TITLE

Cardiac Surgery in Kidney and Liver Transplant Recipients

AUTHOR(S)
Deb, Subrato J.; Mullany, Charles J.; Kamath, Patrick S.; Dearani, Joseph A.; Daly, Richard C.; Orszulak, Thomas A.; Schaff, Hartzell V.
PUB. DATE
July 2006
SOURCE
Mayo Clinic Proceedings;Jul2006, Vol. 81 Issue 7, p917
SOURCE TYPE
Academic Journal
DOC. TYPE
Article
ABSTRACT
OBJECTIVE: To evaluate operative management, outcome, and long-term survival in patients with functioning renal and hepatic allografts who underwent cardiac surgery. PATIENTS AND METHODS: We studied all patients who had previously undergone either renal or hepatic transplantation and who subsequently (1986–2001) underwent cardiac surgery at our institution. Data were obtained by retrospective medical record analysis. RESULTS: The study comprised 47 patients with renal (n=34) and hepatic (n=13) functioning allografts. Median time to cardiac surgery from transplantation was 79 months. The most common procedures were as follows: coronary artery bypass grafting, 22 (47%); aortic valve procedures, 11 (23%); and mitral valve procedures, 5 (11%). One patient (2%) died within 30 days of surgery. Renal allograft dysfunction was noted in 5 renal patients (15%) immediately after surgery. Two patients required dialysis postoperatively, 1 of whom required continued dialysis on dismissal. Transient allograft dysfunction, as determined by elevated liver enzyme levels, occurred In 6 hepatic patients (46%). However, all hepatic patients had functional allografts on dismissal. Two patients (4%) developed leg wound infections, and 9 (19%) had respiratory complications. No sternal or mediastinal infection occurred. One- and 5-year survival rates (mean ± SEM) for all patients were 93%±4% and 76%±8%, respectively. Of the renal patients, 1- and 5-year survival rates (mean ± SEM) were 97%±3% and 82%±8%, respectively. One- and 5-year survival rates (mean ± SEM) for hepatic patients were 77%±12% and 69%±13%, respectively. CONCLUSION: Cardiac surgery can be performed safely in kidney and liver transplant recipients, with low early mortality and excellent medium-term survival. In almost all instances, allograft function is well preserved.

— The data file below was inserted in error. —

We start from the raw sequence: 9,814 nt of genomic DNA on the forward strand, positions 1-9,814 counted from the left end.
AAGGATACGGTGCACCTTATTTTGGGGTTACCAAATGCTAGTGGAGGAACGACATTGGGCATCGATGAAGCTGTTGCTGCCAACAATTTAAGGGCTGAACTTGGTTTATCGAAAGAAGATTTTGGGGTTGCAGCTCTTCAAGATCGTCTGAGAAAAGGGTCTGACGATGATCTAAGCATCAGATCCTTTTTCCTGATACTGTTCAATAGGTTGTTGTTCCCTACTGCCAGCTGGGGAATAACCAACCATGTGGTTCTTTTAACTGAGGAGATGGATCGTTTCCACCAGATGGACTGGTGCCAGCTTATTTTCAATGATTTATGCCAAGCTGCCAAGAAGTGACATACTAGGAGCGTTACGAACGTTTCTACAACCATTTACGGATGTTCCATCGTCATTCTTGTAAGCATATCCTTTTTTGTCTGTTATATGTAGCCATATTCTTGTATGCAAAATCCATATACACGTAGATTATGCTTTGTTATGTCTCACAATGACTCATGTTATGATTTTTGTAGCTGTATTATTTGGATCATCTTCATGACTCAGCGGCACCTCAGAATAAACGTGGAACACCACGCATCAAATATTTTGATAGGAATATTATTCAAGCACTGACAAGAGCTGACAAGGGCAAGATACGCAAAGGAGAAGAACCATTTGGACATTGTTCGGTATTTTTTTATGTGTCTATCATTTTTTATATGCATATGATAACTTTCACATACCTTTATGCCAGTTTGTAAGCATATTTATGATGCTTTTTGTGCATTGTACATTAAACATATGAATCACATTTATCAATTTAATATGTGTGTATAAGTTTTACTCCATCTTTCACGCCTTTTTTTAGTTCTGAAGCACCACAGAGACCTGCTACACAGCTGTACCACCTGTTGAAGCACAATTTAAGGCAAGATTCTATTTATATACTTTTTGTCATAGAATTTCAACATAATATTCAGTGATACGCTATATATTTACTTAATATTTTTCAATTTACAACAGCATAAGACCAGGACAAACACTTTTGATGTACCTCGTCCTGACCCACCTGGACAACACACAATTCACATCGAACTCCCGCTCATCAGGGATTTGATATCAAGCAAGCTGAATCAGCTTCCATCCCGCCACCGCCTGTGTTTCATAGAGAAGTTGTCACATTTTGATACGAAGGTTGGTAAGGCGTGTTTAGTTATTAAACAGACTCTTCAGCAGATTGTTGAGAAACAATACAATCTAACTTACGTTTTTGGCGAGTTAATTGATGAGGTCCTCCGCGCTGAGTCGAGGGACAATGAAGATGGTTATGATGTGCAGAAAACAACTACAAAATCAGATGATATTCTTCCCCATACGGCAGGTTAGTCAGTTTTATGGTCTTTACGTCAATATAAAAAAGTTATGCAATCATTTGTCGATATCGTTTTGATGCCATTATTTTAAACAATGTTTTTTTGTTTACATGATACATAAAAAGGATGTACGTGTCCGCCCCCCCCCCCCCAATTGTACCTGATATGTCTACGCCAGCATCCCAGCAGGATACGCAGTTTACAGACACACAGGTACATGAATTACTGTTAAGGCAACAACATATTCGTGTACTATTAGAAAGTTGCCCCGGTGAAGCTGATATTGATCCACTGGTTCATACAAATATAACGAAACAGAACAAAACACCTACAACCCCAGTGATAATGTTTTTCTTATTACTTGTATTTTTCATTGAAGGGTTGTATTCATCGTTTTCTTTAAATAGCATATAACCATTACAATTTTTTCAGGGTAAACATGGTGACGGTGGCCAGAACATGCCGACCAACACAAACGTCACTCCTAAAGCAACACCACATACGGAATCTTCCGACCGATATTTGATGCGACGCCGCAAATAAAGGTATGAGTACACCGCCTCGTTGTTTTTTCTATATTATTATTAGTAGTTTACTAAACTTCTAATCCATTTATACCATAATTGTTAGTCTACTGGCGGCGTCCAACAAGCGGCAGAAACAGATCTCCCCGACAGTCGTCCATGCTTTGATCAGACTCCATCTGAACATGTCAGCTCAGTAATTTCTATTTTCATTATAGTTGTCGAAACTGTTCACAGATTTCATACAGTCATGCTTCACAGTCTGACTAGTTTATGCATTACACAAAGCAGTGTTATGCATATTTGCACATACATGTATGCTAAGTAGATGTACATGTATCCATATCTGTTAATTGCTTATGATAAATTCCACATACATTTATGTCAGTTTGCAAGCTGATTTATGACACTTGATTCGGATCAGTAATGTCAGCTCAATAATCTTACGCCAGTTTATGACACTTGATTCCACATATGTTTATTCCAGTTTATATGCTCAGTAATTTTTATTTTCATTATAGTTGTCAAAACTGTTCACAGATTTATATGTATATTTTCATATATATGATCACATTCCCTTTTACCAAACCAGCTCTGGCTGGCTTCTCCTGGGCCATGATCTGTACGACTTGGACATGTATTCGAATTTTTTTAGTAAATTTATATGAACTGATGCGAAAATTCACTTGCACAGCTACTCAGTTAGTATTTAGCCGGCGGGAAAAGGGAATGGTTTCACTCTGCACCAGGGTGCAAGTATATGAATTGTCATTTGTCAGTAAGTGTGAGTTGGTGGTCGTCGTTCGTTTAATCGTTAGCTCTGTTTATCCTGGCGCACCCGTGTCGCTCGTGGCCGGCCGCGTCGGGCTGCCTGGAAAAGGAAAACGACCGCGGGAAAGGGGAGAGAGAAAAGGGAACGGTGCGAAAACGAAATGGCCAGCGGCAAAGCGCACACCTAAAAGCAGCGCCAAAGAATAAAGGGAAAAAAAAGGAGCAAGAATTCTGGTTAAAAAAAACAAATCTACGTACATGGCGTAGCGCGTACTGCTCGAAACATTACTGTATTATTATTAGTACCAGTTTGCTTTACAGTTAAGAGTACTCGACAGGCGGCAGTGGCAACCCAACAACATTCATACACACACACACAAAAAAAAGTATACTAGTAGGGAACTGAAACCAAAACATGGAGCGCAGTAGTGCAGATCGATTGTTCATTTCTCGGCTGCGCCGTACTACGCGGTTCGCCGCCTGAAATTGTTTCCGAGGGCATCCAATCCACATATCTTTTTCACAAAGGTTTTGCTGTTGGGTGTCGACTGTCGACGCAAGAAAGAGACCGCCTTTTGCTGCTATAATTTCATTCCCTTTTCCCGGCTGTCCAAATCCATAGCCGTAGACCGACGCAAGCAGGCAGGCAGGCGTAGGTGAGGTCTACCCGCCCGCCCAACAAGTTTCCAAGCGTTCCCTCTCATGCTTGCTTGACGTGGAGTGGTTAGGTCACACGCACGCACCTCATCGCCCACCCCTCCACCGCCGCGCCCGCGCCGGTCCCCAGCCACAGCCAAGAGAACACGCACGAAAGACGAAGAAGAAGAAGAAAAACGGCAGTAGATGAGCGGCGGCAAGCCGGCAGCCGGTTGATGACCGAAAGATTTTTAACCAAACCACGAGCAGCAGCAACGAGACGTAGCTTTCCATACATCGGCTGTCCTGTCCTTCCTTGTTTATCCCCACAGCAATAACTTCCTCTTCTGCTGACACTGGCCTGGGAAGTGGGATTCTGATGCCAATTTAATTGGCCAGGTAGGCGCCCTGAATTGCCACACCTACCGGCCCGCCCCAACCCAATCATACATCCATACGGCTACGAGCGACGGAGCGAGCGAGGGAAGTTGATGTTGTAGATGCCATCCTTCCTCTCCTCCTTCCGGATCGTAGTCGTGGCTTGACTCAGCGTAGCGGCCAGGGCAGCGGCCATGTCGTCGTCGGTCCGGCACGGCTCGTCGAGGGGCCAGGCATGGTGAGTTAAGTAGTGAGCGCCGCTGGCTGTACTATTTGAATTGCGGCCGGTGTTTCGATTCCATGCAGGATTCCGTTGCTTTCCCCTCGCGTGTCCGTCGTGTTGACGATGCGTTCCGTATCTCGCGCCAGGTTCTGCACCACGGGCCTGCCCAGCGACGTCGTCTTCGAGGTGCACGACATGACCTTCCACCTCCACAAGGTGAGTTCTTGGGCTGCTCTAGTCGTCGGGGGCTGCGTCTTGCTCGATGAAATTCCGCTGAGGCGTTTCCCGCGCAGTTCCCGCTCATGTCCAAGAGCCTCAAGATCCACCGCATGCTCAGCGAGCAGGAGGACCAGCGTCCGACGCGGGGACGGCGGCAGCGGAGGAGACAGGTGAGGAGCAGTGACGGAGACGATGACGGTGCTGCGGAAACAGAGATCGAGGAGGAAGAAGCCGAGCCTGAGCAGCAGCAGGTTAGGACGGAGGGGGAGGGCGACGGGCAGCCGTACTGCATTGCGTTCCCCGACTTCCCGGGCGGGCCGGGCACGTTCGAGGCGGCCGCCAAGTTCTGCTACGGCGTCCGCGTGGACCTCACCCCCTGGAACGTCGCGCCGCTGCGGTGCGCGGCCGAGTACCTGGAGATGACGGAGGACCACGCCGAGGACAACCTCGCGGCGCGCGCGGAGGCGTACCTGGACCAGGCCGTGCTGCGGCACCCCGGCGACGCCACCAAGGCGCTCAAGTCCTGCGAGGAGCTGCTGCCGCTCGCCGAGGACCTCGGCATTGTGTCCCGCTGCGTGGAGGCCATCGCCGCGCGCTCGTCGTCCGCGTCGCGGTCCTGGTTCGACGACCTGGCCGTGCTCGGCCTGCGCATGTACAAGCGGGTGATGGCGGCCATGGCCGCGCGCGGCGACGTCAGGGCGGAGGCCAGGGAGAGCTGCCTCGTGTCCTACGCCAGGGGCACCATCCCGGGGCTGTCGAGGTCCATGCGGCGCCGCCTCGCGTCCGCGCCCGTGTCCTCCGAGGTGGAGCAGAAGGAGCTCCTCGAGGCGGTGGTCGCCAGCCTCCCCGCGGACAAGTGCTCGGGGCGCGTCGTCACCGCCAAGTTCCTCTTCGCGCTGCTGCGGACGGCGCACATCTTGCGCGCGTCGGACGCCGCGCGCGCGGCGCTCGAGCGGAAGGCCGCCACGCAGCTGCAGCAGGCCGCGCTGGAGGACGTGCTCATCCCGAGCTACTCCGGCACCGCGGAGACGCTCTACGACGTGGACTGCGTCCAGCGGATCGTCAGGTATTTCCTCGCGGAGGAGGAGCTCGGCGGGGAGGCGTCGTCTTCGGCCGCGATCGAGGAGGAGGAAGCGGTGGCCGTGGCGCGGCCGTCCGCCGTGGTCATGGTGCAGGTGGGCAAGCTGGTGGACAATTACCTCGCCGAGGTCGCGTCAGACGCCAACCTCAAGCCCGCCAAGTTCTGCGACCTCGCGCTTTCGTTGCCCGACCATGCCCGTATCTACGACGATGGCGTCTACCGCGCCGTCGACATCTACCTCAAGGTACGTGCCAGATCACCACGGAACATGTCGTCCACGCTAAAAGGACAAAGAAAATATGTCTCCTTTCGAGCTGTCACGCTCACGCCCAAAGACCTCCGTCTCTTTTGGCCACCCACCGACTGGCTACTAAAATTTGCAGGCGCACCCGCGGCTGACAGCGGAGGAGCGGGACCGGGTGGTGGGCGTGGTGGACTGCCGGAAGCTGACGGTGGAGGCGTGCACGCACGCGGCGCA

ACCESSION #
21499911

 

Related Articles

Share

Read the Article

Courtesy of VIRGINIA BEACH PUBLIC LIBRARY AND SYSTEM

Sorry, but this item is not currently available from your library.

Try another library?
Sign out of this library

Other Topics